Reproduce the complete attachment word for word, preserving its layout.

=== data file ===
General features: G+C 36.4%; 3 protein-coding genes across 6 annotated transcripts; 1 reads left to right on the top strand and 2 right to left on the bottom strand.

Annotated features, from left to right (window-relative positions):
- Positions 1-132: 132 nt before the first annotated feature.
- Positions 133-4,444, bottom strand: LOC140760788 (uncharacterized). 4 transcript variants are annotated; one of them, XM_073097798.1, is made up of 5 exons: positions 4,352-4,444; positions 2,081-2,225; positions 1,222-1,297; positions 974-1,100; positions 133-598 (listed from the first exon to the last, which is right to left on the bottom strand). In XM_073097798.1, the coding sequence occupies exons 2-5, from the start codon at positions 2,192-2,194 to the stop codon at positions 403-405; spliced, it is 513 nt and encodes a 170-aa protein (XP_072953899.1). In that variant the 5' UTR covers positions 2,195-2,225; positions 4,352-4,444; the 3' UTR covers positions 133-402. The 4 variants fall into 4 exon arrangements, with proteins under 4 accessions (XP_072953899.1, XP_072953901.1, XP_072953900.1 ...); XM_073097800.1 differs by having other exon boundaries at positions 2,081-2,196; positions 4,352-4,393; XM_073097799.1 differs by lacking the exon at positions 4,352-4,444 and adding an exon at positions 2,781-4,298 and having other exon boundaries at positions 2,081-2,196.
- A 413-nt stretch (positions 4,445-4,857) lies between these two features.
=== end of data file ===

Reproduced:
General features: G+C 36.4%; 3 protein-coding genes across 6 annotated transcripts; 1 reads left to right on the top strand and 2 right to left on the bottom strand.

Annotated features, from left to right (window-relative positions):
- Positions 1-132: 132 nt before the first annotated feature.
- Positions 133-4,444, bottom strand: LOC140760788 (uncharacterized). 4 transcript variants are annotated; one of them, XM_073097798.1, is made up of 5 exons: positions 4,352-4,444; positions 2,081-2,225; positions 1,222-1,297; positions 974-1,100; positions 133-598 (listed from the first exon to the last, which is right to left on the bottom strand). In XM_073097798.1, the coding sequence occupies exons 2-5, from the start codon at positions 2,192-2,194 to the stop codon at positions 403-405; spliced, it is 513 nt and encodes a 170-aa protein (XP_072953899.1). In that variant the 5' UTR covers positions 2,195-2,225; positions 4,352-4,444; the 3' UTR covers positions 133-402. The 4 variants fall into 4 exon arrangements, with proteins under 4 accessions (XP_072953899.1, XP_072953901.1, XP_072953900.1 ...); XM_073097800.1 differs by having other exon boundaries at positions 2,081-2,196; positions 4,352-4,393; XM_073097799.1 differs by lacking the exon at positions 4,352-4,444 and adding an exon at positions 2,781-4,298 and having other exon boundaries at positions 2,081-2,196.
- A 413-nt stretch (positions 4,445-4,857) lies between these two features.